We were also introduced to home safety and monitoring devices. For example, the Kwikset Smart Code Touchscreen allows you to set different security codes for different people at different times.  If you have a caregiver that comes in from 3pm-5pm, their unique code will work for that time period only.  Many home monitoring devices are now available to work with you smartphone or tablet.  You can turn on/off your lights, set a lighting ambiance or monitor who is at your front door all by using your own device,

The MV-1 in red. The side ramp is extended and inside are the driver, passenger in a wheelchair, two children and a dog in the backseat.As a bonus, our group was also given a look at the new MV-1 accessible vehicle from Mobility Ventures.  The vehicle is meant to accommodate wheelchairs whether they be the passenger or the driver.  Unlike most accessible vehicles, the MV-1 is purchased “as is” without extensive retrofitting, or lowered floors that can often scrape in driveways, snow, etc.

I hope for a day when everything will be built will the principles of universal design.  This experience gave me the opportunity to see the possibilities and dream of owning a universally designed home.   Have you thought about universal design for your current home or in the future?


What Home Adaptations Would Help You?


By Brenda Henige, Michigan Assistive Technology Loan Fund (MATLF) Coordinator, United Cerebral Palsy (UCP) of Michigan staff

Do you have a disability and need some type of assistive technology to improve your functioning? You may need a modified vehicle or a home modification for accessibility. Residents of Michigan who have a disability or their family members can apply to borrow money from the Michigan Assistive Technology Loan Fund (MATLF) to obtain needed equipment or tools (assistive technology or AT), modified vehicles or modifications to a vehicle, or home modifications for accessibility through this program.

man in manual wheelchair pulling down a rod in a closetThe program provides loans for home modifications as long as they will increase the applicant’s accessibility within the house, apartment, or on the property, such as installation of ramps, roll-in showers, or other modifications. Individuals with hearing, vision, or other disabilities may benefit from various modifications to improve accessibility within their homes.

An individual may apply to borrow up to $30,000 and there is no minimum amount required to borrow since many home modifications may cost hundreds of dollars or much less than the maximum allowed. Here are two home modifications that MATLF approved last year:

An individual who has a mobility disability and uses a wheelchair was able to obtain modifications to his home’s bathroom, including having the doorways widened and installing an adapted shower so he can shower without assistance. MATLF loan enabled him to get around in his bathroom using his wheelchair and to shower on his own. The counter tops are now lower and drawers are located where he can reach them.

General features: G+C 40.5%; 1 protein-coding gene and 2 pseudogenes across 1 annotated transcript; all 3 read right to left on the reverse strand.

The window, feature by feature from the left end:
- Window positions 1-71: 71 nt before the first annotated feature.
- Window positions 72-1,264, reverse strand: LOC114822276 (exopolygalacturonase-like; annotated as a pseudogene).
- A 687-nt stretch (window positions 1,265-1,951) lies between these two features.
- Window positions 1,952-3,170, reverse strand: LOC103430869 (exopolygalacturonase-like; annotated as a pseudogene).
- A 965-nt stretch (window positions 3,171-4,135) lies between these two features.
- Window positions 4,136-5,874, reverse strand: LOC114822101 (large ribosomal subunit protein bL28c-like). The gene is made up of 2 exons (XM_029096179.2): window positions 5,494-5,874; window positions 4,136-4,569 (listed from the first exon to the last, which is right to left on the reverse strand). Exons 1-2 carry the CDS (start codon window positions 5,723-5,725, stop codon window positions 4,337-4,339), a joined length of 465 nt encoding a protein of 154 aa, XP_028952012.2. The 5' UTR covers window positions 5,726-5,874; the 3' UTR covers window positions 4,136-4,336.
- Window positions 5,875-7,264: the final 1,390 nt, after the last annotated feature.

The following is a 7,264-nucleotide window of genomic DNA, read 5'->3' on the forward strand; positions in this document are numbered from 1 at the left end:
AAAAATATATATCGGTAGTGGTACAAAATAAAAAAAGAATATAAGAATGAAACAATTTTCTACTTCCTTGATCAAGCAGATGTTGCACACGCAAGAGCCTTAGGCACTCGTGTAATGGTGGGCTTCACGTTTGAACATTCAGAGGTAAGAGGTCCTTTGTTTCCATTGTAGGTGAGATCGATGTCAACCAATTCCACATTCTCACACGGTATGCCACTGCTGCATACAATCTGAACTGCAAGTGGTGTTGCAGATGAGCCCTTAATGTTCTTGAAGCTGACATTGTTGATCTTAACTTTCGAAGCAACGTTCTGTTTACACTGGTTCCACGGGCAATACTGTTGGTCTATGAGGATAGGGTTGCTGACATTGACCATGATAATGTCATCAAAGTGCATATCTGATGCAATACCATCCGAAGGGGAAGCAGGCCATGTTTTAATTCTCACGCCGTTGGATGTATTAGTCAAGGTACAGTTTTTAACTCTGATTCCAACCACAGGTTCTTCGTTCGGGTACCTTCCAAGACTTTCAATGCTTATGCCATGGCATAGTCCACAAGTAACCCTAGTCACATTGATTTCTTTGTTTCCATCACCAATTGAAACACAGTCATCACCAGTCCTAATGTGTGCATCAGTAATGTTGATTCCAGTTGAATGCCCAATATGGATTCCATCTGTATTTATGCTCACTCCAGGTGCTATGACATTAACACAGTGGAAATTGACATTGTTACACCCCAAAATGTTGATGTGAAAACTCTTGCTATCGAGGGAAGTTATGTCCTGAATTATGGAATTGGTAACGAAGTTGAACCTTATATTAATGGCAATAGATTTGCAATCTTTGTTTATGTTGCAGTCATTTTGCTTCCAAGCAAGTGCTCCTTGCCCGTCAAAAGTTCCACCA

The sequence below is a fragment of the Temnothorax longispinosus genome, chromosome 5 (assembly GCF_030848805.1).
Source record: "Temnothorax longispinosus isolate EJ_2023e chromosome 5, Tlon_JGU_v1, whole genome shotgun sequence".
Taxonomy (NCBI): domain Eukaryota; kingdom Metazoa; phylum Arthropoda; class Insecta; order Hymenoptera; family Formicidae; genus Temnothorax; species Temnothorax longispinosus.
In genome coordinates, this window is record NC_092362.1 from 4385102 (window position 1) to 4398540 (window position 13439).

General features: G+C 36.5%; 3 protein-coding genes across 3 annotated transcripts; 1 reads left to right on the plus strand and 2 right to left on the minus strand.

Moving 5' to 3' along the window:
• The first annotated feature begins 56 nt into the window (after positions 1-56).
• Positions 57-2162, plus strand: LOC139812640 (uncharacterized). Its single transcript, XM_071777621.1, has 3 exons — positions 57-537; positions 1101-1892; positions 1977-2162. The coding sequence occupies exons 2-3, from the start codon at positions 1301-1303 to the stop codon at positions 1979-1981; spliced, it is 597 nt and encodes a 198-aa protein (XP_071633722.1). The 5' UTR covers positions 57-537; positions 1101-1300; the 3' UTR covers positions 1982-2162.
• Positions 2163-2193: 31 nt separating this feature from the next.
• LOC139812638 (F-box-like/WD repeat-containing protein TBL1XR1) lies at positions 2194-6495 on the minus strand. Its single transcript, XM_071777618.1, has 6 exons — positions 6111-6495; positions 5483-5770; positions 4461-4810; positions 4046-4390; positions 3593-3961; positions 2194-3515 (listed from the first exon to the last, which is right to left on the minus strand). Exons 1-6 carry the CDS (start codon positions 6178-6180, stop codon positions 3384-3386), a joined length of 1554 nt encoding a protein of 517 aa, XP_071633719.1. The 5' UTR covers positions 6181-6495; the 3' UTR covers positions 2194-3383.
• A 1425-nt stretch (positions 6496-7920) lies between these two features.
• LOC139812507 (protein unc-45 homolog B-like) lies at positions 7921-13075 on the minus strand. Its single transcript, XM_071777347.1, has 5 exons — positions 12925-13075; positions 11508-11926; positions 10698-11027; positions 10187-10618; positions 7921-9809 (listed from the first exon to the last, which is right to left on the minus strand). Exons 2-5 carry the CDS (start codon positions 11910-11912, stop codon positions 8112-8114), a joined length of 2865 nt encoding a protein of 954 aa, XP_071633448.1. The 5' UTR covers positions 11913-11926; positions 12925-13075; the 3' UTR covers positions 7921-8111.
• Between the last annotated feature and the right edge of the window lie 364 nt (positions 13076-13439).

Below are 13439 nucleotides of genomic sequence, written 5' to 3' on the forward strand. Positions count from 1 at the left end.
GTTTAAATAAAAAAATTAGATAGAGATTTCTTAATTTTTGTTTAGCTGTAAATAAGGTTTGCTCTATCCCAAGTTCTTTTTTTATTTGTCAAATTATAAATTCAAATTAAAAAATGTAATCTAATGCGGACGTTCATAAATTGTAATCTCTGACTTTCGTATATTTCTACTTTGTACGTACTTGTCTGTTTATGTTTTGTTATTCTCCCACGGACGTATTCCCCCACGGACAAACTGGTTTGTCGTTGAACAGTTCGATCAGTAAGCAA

MATLF approved an accessible breezeway to connect an individual’s home to his garage. This included a ramp and plenty of room for his wheelchair to pass through. With this loan, he is now able to go to his garage where he does woodworking projects. His relative commented that this has changed his personality. Now he can go to his garage workshop whenever he wants to and spends a lot of time there working on his projects.

As the new loan fund coordinator, I have seen that this program which allows people with disabilities to borrow money to improve their independence and productivity really does empower them to accomplish more and to truly be more independent.

Please contact me for more information on the loan program at or at . You may also view loan fund information by going to our website and clicking on the link “Assistive Technology”.

Note: More information about funding for home modifications can also be found in MATP’s Funding Strategy!


Christmas AT Wish List


By MATP Staff Member Kathryn Wyeth

We’ve have been sharing our holiday AT wish lists this month, now it’s my turn! (It’s a bit late for anyone to actually shop perhaps, but I am not actually expecting to get any of these things!)

  1. Amazon Echo1. I have the Amazon Echo “Alexa” and liked it so much, I purchased one for my parents for Christmas. I did it early so I could set it up for them and give them some help using it. I haven’t explored the home automation that can be used with the Echo, so they are on my wish list!
  2. 2. I’ve tried out the Pebble Watch, and like the notification features to help me remember things and to keep in contact better with others. But I’d love to try the Apple Smart Watch. I have an Android phone, so maybe I’d have to change so an iPhone, so this probably isn’t going to happen, but hey, this is a wish list, right?5 different smartwatches
  3. Wall oven with slide out shelf under it3. For home remodeling, I’d love to redo my kitchen. Our gas range was beyond repair, so we are using a 2 burner unit and toaster oven right now. It’s ok for smaller stuff, so good most of time, though I do like to bake and the toaster oven is challenging for this. I’d love to have a drop-in gas stove top along with a wall oven that we could move to different heights if needed for aging in place.
  4. There are so many more things on my wish list, but the holiday is upon us so I’ll leave it at these 3 items! Happy Holidays everyone!